old coveralls. They had been purchased black, but as they were passed from father to son, they had transformed to the colour of earth — a constant chameleon to the seasons. Hasil stood frying eggs, daydreaming about town girls and being in the picture shows, when the coffee peculated and brought him back to reality. Hasil’s dog, Frank, sat on his haunches and stared on with a powerful lust and desire for those eggs to drop to the floor. Hasil ate three of the eggs and let Frank clean his plate. He left four eggs stirred up and ready to fry in a bowl for his father, who cursed even in his sleep. He retrieved his galoshes and stepped into them, pant leg and all. After plucking the chicken, Hasil set out to the still to replace the splo to make a fresh batch of rotgut whiskey. Hasil took the trail that lead to an old abandoned Bear hunting lodge. The path was scattered with rusted out debris and cast-offs long forgotten. An old boom truck blocked the path. Its trailer sloped down towards the valley, only a couple of latches away from freedom. The cab of the truck was smashed and soiled with the expressions of various local artists, poets and romantics. He walked on. At the hunting lodge, the old logging road continued no further. Hasil, however, continued on up a path long grown over and hidden with rhododendron. This path led to a stream and upon the other side was the still. The corn meal, yeast, malt, sugar and water Hasil had previously mixed up had

fermented. He heated up the splo until it began to vaporize and the resulting vapor transferred through the copper line into the other container. The result was moonshine, and once bottled and corked, it was sold as skull cracker. Hasil retrieved a hickory stick and strung six jugs of skull cracker to it. He walked back down to the old hunting lodge with the hickory on his shoulders. Steam clung to his figure as he made his way down the mountain, the sun just beginning its ascent. The sun and Hasil were always at odds. The sun seemed to know when to descend by the sight of Hasil climbing back up the mountain. Hasil waved at the sun and waited for it to pass by on the trail. He offered it some whiskey but it never lightened his load. At the outskirts of town, people watched Hasil totter along like an outcast milk man, soiled and seasoned, applying the only trade he’d learned from whatever savage place that spat him out. He was seen as something unworldly, diseased. He wound through the streets from back door to back door — stopping at a brothel, a mill, a bar and a church. With each stop, he lessened his load. When dawn brought light upon the town of Cosby, Tennessee, the fog fled as if shooed away by the Rooster’s crow. The town was not yet open for commerce. Hasil came upon a group of boys huddled around a heaping pile of fresh cow shit. He waited for a chance to introduce himself and to inquire about Inkspill Magazine | Issue 6 | 9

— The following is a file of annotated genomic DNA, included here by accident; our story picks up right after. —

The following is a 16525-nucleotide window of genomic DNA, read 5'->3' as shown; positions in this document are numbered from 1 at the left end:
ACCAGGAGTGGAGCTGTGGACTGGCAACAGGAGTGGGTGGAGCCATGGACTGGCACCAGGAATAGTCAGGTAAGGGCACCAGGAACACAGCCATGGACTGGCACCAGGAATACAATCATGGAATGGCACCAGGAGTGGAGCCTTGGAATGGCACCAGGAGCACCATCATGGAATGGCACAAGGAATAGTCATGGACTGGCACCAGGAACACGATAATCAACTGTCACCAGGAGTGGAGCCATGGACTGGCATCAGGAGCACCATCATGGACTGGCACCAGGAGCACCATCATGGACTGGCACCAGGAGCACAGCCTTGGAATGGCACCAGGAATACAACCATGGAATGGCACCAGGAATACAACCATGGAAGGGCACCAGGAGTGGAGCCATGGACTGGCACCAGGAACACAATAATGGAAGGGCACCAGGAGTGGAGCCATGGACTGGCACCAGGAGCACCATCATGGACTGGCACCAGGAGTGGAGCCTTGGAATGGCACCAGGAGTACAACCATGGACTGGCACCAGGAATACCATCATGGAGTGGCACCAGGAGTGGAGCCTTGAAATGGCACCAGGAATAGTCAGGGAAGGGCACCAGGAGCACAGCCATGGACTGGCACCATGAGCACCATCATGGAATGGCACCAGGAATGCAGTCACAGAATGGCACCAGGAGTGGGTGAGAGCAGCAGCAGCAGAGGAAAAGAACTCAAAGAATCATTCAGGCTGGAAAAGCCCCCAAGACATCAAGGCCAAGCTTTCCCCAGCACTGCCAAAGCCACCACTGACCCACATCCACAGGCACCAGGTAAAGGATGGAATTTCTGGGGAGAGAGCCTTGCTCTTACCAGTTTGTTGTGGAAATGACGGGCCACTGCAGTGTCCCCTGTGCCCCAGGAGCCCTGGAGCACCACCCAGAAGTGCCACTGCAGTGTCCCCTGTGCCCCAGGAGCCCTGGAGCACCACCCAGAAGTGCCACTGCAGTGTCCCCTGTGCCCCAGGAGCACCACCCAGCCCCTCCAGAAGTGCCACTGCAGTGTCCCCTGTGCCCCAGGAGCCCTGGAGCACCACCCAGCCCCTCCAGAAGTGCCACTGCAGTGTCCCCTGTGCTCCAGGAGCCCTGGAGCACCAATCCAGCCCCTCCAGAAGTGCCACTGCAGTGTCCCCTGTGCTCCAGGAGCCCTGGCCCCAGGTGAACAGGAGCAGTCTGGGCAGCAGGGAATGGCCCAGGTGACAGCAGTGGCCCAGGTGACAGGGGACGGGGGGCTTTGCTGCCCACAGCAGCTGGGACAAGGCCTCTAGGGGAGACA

| Short Story any news of the circus. Amongst the group was an imbecile child. He watched one of the boys mimic scooping up a helping of the dung and eating from it. ‘It tastes of chocolate,’ one of the boys told the imbecile. Hasil watched as the boy ate it with no expression of disgust or delight. Hasil vomited just watching as the imbecile worked his jaws woodenly on the turd. A steady sliver of spittle escaped the corner of the imbecile’s mouth and adhered to his chin where it dangled like a yellow lugey. Eventually it broke off and fell into the muck newly formed at his feet, but a new one would quickly regenerate, lizard-like.

M

r John Carmack arrived to open up his store for the day’s trade at 7:00 every day. For years, he arrived a full hour early so that he would have a full hour of peace and quiet. Something the confines of his home did not allow. His wife nagged the ever living shit out of him. The sound of her voice gave him the shudders. It was a shrill, whining call that demanded immediate action. ‘‘Jooooohn. Please come here a minute honey. Jooooohn. I need your help with something. Joooooohn. Could you do me a kindness’?’ However, for the past few days he had arrived to the store only to be greeted by some loud, irritating fat man yelling all sorts of nonsense about the circus coming to town. The carnival barker had a high shrill voice constant